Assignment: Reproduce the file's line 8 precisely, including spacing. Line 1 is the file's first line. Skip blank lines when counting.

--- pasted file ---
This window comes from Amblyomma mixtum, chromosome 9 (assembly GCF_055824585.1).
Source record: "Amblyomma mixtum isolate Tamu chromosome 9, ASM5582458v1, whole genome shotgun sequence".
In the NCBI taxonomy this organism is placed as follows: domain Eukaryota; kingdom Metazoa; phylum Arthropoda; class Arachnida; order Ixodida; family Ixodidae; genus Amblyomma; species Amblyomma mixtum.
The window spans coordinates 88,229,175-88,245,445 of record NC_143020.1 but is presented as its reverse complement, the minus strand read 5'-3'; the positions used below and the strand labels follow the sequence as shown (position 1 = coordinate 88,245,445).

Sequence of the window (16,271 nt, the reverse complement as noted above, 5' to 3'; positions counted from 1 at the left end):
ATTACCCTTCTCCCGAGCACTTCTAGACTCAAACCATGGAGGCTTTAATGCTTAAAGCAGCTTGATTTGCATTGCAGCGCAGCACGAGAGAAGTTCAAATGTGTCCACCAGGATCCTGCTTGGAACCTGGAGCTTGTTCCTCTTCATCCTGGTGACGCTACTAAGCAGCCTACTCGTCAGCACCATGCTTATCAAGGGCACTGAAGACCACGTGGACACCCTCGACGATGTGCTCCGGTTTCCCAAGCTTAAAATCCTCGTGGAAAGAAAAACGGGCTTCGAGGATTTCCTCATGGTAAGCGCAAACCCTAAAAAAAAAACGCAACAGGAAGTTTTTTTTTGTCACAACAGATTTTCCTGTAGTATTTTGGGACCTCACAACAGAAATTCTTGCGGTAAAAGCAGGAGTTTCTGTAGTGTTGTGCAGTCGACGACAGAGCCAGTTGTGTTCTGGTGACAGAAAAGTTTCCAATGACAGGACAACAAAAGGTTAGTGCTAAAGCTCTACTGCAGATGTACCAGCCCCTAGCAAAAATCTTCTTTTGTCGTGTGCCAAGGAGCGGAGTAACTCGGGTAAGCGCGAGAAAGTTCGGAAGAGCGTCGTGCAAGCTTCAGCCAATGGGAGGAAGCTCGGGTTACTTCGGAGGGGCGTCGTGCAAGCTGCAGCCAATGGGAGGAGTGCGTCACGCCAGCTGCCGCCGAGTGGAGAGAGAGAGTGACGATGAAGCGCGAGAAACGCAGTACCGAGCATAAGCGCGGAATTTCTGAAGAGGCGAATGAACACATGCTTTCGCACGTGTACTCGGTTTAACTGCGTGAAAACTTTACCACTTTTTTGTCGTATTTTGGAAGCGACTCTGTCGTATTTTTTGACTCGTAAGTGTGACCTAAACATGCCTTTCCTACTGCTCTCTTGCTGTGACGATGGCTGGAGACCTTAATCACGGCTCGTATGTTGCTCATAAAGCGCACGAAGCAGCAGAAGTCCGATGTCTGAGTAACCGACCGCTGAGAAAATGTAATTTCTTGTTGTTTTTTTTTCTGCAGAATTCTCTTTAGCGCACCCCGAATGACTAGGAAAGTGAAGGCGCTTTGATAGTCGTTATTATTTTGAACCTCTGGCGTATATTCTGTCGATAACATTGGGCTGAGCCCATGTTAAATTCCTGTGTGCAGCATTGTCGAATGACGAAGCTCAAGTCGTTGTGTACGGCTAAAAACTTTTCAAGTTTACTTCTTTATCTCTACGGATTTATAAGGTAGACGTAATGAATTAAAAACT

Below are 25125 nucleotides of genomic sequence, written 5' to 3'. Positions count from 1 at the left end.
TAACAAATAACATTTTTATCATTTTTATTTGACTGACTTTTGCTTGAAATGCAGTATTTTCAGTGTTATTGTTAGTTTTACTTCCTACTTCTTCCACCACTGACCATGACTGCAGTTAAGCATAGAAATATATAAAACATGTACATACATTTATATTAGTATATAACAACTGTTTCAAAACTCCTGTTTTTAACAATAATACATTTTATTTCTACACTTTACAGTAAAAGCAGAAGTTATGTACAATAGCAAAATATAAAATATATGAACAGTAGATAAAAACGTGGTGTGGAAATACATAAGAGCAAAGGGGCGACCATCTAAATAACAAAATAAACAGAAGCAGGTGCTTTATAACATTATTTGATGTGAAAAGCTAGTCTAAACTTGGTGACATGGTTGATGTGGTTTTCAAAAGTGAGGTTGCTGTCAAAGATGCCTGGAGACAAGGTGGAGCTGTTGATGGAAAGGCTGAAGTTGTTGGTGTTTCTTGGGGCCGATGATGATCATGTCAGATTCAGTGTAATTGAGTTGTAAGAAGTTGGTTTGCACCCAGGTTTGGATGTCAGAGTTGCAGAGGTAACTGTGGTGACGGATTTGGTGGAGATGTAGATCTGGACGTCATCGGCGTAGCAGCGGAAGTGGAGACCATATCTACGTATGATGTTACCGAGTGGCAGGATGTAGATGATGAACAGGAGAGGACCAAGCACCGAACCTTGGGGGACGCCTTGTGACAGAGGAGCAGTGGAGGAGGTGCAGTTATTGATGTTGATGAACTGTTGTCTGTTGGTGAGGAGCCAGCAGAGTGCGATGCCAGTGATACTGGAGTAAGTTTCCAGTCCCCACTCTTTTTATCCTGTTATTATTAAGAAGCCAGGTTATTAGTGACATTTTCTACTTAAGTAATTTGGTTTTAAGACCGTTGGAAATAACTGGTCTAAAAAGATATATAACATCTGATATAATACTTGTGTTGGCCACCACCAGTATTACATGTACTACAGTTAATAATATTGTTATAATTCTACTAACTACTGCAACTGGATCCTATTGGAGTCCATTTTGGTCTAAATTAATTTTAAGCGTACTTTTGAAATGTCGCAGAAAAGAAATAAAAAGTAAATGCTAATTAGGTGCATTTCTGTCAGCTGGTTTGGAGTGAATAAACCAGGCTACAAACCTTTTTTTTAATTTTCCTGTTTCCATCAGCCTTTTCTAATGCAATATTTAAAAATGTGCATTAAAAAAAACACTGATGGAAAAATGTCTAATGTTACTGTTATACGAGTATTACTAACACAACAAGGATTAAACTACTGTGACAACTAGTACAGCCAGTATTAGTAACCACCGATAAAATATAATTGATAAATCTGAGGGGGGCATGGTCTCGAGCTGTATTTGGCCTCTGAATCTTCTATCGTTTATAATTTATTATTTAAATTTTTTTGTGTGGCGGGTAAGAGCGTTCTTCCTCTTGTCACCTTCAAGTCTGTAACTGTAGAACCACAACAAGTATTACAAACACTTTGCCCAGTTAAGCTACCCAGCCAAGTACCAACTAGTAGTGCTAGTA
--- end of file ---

TAACAAATAACATTTTTATCATTTTTATTTGACTGACTTTTGCTTGAAATGCAGTATTTTCAGTGTTATTGTTAGTTTTACTTCCTACTTCTTCCACCACTGACCATGACTGCAGTTAAGCATAGAAATATATAAAACATGTACATACATTTATATTAGTATATAACAACTGTTTCAAAACTCCTGTTTTTAACAATAATACATTTTATTTCTACACTTTACAGTAAAAGCAGAAGTTATGTACAATAGCAAAATATAAAATATATGAACAGTAGATAAAAACGTGGTGTGGAAATACATAAGAGCAAAGGGGCGACCATCTAAATAACAAAATAAACAGAAGCAGGTGCTTTATAACATTATTTGATGTGAAAAGCTAGTCTAAACTTGGTGACATGGTTGATGTGGTTTTCAAAAGTGAGGTTGCTGTCAAAGATGCCTGGAGACAAGGTGGAGCTGTTGATGGAAAGGCTGAAGTTGTTGGTGTTTCTTGGGGCCGATGATGATCATGTCAGATTCAGTGTAATTGAGTTGTAAGAAGTTGGTTTGCACCCAGGTTTGGATGTCAGAGTTGCAGAGGTAACTGTGGTGACGGATTTGGTGGAGATGTAGATCTGGACGTCATCGGCGTAGCAGCGGAAGTGGAGACCATATCTACGTATGATGTTACCGAGTGGCAGGATGTAGATGATGAACAGGAGAGGACCAAGCACCGAACCTTGGGGGACGCCTTGTGACAGAGGAGCAGTGGAGGAGGTGCAGTTATTGATGTTGATGAACTGTTGTCTGTTGGTGAGGAGCCAGCAGAGTGCGATGCCAGTGATACTGGAGTAAGTTTCCAGTCCCCACTCTTTTTATCCTGTTATTATTAAGAAGCCAGGTTATTAGTGACATTTTCTACTTAAGTAATTTGGTTTTAAGACCGTTGGAAATAACTGGTCTAAAAAGATATATAACATCTGATATAATACTTGTGTTGGCCACCACCAGTATTACATGTACTACAGTTAATAATATTGTTATAATTCTACTAACTACTGCAACTGGATCCTATTGGAGTCCATTTTGGTCTAAATTAATTTTAAGCGTACTTTTGAAATGTCGCAGAAAAGAAATAAAAAGTAAATGCTAATTAGGTGCATTTCTGTCAGCTGGTTTGGAGTGAATAAACCAGGCTACAAACCTTTTTTTTAATTTTCCTGTTTCCATCAGCCTTTTCTAATGCAATATTTAAAAATGTGCATTAAAAAAAACACTGATGGAAAAATGTCTAATGTTACTGTTATACGAGTATTACTAACACAACAAGGATTAAACTACTGTGACAACTAGTACAGCCAGTATTAGTAACCACCGATAAAATATAATTGATAAATCTGAGGGGGGCATGGTCTCGAGCTGTATTTGGCCTCTGAATCTTCTATCGTTTATAATTTATTATTTAAATTTTTTTGTGTGGCGGGTAAGAGCGTTCTTCCTCTTGTCACCTTCAAGTCTGTAACTGTAGAACCACAACAAGTATTACAAACACTTTGCCCAGTTAAGCTACCCAGCCAAGTACCAACTAGTAGTGCTAGTA